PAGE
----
In this study, for the first time, we performed a comprehensive assessment of CtBP2 expression in GC and determined its association with specific GC clinicopathological characteristics. We found that CtBP2 expression was closely correlated with malignant behaviours and poor survival rate in GC patients. The biological effects of CtBP2 on cell proliferation, migration, and invasion in GC were also analysed. The results were in accordance with former studies [1318]. CtBP2 might contribute to GC growth, metastasis and poor prognosis by promoting EMT and repressing PTEN. In conclusion, CtBP2 is a novel and effective predictive biomarker and potential therapeutic target for GC patients.

RESULTS

CtBP2 was overexpressed in GC tissues and correlated with poorly prognostic characteristics

We examined CtBP2 expression in GC tissues and adjacent gastric tissues from 352 GC patients by IHC analysis. Results showed that CtBP2 was overexpressed in GC tissues and predominantly located in the nucleus. At the same time, CtBP2 showed markedly higher expression in poorly differentiated GC tissues than in well-differentiated ones. Representative IHC staining images of the GC samples were shown in Figure 1. We performed WB analysis of CtBP2 expression in 6 pairs of fresh GC tissues and adjacent normal gastric tissues The WB results showed that expression of CtBP2 was higher in GC tissues than in normal gastric tissues (Figure 2A). The correlations between high CtBP2 expression and the clinicopathological characteristics in the 352 cases of GC are shown in Table 1. High expression of CtBP2 in GC was significantly associated with differentiation (p = 0.035), TNM stage (p = 0.004), T classification (p < 0.001), lymph node metastasis (p = 0.002), distant metastasis (p = 0.002), vascular invasion (p = 0.004), and lymphatic invasion (p = 0.004). By contrast, no statistically significant relationships were found for age, gender, tumor size, Borrmann type, or carcinoembryonic antigen (CEA).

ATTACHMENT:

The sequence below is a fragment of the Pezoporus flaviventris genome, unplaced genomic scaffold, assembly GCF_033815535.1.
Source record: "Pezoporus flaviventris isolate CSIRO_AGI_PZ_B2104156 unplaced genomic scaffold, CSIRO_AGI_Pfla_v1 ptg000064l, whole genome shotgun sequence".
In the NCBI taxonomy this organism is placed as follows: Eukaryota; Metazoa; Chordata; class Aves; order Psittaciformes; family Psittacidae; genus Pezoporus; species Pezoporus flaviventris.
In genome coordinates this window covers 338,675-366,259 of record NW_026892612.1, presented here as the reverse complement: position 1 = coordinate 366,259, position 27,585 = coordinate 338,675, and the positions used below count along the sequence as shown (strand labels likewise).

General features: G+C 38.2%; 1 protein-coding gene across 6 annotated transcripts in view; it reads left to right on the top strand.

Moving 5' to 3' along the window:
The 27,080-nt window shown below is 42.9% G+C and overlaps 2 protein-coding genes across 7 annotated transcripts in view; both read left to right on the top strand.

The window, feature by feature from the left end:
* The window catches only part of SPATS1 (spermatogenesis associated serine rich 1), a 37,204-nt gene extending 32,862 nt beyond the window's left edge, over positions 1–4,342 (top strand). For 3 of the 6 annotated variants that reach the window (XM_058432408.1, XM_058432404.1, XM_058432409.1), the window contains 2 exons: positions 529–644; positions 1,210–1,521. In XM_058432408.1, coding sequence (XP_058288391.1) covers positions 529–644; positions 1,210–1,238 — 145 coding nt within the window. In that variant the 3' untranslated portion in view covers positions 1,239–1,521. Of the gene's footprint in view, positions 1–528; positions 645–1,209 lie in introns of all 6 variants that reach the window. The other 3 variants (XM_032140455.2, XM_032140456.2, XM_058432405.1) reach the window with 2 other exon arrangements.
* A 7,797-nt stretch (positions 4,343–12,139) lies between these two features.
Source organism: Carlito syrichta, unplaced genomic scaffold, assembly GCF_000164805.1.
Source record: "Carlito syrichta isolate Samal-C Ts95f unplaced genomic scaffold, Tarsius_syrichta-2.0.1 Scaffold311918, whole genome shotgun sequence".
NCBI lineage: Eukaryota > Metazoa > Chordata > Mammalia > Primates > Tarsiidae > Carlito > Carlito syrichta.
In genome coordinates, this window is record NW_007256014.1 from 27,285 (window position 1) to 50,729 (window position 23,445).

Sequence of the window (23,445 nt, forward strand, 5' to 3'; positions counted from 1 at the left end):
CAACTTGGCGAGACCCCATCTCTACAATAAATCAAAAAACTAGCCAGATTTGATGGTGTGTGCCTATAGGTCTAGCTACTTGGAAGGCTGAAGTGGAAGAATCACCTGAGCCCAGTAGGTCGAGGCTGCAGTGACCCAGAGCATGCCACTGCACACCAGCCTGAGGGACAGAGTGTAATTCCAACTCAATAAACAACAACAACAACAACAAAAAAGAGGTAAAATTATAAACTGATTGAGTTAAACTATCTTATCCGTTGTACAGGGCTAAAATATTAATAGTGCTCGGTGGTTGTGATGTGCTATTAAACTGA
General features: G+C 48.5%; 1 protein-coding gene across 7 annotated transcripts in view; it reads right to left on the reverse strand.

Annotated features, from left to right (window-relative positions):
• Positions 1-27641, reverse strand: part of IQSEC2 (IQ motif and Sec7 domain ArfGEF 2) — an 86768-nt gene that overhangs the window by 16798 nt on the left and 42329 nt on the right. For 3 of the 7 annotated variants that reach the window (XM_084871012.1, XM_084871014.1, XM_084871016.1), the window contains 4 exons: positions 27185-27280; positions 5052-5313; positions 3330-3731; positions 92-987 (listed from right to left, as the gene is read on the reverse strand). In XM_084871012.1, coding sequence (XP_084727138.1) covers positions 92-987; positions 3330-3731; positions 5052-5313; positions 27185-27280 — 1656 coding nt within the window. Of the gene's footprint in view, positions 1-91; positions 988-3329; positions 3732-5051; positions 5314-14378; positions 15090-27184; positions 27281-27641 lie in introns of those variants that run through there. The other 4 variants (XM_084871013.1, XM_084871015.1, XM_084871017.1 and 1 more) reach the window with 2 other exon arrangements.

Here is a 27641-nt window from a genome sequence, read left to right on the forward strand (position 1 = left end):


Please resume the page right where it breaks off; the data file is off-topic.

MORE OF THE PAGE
Immunohistochemical (IHC) analysis of CtBP2 expression in 352 gastric cancer (GC) and matched normal tissues.